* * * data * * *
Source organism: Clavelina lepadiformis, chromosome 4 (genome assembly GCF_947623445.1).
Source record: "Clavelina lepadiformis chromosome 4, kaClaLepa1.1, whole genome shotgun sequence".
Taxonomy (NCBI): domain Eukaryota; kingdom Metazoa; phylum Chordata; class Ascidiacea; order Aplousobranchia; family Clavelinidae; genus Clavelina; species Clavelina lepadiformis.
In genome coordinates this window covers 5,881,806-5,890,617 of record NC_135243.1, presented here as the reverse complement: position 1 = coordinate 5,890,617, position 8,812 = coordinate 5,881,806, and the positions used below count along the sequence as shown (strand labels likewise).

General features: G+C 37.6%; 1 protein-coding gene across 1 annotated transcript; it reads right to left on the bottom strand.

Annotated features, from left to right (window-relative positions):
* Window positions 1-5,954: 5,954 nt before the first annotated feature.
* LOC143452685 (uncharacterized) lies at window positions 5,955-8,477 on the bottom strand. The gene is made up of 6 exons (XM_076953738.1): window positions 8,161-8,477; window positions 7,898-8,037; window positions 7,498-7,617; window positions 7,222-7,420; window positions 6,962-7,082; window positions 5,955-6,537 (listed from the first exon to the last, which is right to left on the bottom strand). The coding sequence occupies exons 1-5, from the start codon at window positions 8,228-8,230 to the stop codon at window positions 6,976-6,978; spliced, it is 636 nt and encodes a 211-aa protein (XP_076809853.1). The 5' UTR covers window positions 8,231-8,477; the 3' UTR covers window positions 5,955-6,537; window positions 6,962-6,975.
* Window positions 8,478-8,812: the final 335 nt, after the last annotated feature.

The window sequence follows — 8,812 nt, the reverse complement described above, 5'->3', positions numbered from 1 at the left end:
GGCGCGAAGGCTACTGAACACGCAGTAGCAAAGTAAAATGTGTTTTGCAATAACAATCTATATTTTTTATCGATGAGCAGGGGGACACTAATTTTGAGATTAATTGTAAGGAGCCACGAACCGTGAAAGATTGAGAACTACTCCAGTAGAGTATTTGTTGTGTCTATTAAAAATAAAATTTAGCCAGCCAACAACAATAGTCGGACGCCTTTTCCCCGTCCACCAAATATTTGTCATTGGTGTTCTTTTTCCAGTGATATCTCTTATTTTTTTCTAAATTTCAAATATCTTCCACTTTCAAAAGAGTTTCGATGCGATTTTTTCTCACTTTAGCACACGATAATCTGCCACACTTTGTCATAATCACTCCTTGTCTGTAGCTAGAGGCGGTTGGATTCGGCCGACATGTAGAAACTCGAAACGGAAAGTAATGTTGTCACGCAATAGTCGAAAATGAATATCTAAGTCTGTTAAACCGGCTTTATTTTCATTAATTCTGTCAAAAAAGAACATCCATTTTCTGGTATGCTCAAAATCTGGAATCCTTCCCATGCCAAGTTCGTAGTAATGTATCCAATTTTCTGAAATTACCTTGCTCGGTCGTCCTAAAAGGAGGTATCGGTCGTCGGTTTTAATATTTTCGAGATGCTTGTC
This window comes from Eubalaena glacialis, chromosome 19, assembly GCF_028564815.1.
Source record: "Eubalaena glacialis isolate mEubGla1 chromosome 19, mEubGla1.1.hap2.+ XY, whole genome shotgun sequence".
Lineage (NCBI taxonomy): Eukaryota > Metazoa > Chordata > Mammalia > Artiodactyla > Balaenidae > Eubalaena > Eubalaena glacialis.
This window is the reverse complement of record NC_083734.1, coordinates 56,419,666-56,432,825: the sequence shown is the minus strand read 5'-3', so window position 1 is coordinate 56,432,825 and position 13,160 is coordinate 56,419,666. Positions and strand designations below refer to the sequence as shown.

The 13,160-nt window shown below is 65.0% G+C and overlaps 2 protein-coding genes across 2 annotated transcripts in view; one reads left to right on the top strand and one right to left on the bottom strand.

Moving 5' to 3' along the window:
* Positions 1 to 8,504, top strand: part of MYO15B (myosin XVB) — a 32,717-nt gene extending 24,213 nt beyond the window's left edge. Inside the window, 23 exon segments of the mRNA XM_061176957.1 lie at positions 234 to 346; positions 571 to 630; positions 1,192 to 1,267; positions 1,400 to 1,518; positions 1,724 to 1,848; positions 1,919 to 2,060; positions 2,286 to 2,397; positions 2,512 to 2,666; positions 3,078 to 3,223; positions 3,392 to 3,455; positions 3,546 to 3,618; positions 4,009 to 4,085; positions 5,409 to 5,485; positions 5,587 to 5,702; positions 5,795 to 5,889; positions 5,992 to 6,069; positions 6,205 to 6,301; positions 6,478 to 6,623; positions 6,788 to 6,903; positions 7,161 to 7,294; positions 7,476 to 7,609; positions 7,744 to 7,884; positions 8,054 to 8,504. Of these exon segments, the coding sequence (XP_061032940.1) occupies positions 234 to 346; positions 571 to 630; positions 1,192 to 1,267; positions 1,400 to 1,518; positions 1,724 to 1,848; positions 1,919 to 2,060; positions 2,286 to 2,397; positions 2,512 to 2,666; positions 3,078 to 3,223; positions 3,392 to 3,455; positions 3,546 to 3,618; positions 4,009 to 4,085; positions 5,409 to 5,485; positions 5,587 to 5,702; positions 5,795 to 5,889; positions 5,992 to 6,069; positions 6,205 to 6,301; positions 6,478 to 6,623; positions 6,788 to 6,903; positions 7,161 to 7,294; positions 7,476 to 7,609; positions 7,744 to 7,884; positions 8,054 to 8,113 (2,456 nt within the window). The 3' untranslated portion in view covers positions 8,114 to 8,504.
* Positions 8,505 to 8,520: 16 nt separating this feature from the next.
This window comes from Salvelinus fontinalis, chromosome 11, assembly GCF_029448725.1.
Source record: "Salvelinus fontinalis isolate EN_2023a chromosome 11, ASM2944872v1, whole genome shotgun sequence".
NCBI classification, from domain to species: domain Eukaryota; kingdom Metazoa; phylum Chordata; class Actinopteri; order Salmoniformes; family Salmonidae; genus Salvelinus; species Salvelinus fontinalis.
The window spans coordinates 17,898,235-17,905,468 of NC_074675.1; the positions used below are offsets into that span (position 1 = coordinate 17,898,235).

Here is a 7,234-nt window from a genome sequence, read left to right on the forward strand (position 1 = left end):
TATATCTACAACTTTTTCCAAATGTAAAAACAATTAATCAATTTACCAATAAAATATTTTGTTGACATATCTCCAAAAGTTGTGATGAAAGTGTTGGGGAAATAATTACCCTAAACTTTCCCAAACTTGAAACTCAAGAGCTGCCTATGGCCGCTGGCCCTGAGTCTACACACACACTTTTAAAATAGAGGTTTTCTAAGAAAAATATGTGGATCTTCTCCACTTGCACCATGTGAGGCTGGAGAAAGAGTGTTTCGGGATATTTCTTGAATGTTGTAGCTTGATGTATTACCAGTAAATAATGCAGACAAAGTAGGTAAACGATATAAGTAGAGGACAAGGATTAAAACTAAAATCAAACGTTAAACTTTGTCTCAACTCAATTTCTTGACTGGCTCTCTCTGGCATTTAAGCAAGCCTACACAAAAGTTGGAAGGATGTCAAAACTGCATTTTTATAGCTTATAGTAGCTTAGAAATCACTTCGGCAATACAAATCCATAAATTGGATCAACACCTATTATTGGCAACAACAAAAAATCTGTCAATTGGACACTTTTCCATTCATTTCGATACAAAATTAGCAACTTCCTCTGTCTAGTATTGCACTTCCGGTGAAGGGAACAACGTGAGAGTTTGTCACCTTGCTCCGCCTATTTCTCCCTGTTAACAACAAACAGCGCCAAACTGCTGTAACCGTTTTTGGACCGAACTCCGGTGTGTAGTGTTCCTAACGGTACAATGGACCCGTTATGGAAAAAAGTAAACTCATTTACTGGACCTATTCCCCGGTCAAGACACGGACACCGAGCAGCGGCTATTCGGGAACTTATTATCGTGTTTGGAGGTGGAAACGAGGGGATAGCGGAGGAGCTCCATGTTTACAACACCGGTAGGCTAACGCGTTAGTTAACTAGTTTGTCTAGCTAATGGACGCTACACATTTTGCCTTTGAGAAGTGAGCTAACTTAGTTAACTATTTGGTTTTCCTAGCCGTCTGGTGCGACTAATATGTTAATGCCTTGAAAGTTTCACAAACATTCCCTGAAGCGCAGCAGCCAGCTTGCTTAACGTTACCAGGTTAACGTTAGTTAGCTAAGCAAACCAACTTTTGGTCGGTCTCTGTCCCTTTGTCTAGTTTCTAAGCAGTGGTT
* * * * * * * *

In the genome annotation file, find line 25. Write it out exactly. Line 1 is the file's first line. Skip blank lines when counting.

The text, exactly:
TATATCTACAACTTTTTCCAAATGTAAAAACAATTAATCAATTTACCAATAAAATATTTTGTTGACATATCTCCAAAAGTTGTGATGAAAGTGTTGGGGAAATAATTACCCTAAACTTTCCCAAACTTGAAACTCAAGAGCTGCCTATGGCCGCTGGCCCTGAGTCTACACACACACTTTTAAAATAGAGGTTTTCTAAGAAAAATATGTGGATCTTCTCCACTTGCACCATGTGAGGCTGGAGAAAGAGTGTTTCGGGATATTTCTTGAATGTTGTAGCTTGATGTATTACCAGTAAATAATGCAGACAAAGTAGGTAAACGATATAAGTAGAGGACAAGGATTAAAACTAAAATCAAACGTTAAACTTTGTCTCAACTCAATTTCTTGACTGGCTCTCTCTGGCATTTAAGCAAGCCTACACAAAAGTTGGAAGGATGTCAAAACTGCATTTTTATAGCTTATAGTAGCTTAGAAATCACTTCGGCAATACAAATCCATAAATTGGATCAACACCTATTATTGGCAACAACAAAAAATCTGTCAATTGGACACTTTTCCATTCATTTCGATACAAAATTAGCAACTTCCTCTGTCTAGTATTGCACTTCCGGTGAAGGGAACAACGTGAGAGTTTGTCACCTTGCTCCGCCTATTTCTCCCTGTTAACAACAAACAGCGCCAAACTGCTGTAACCGTTTTTGGACCGAACTCCGGTGTGTAGTGTTCCTAACGGTACAATGGACCCGTTATGGAAAAAAGTAAACTCATTTACTGGACCTATTCCCCGGTCAAGACACGGACACCGAGCAGCGGCTATTCGGGAACTTATTATCGTGTTTGGAGGTGGAAACGAGGGGATAGCGGAGGAGCTCCATGTTTACAACACCGGTAGGCTAACGCGTTAGTTAACTAGTTTGTCTAGCTAATGGACGCTACACATTTTGCCTTTGAGAAGTGAGCTAACTTAGTTAACTATTTGGTTTTCCTAGCCGTCTGGTGCGACTAATATGTTAATGCCTTGAAAGTTTCACAAACATTCCCTGAAGCGCAGCAGCCAGCTTGCTTAACGTTACCAGGTTAACGTTAGTTAGCTAAGCAAACCAACTTTTGGTCGGTCTCTGTCCCTTTGTCTAGTTTCTAAGCAGTGGTT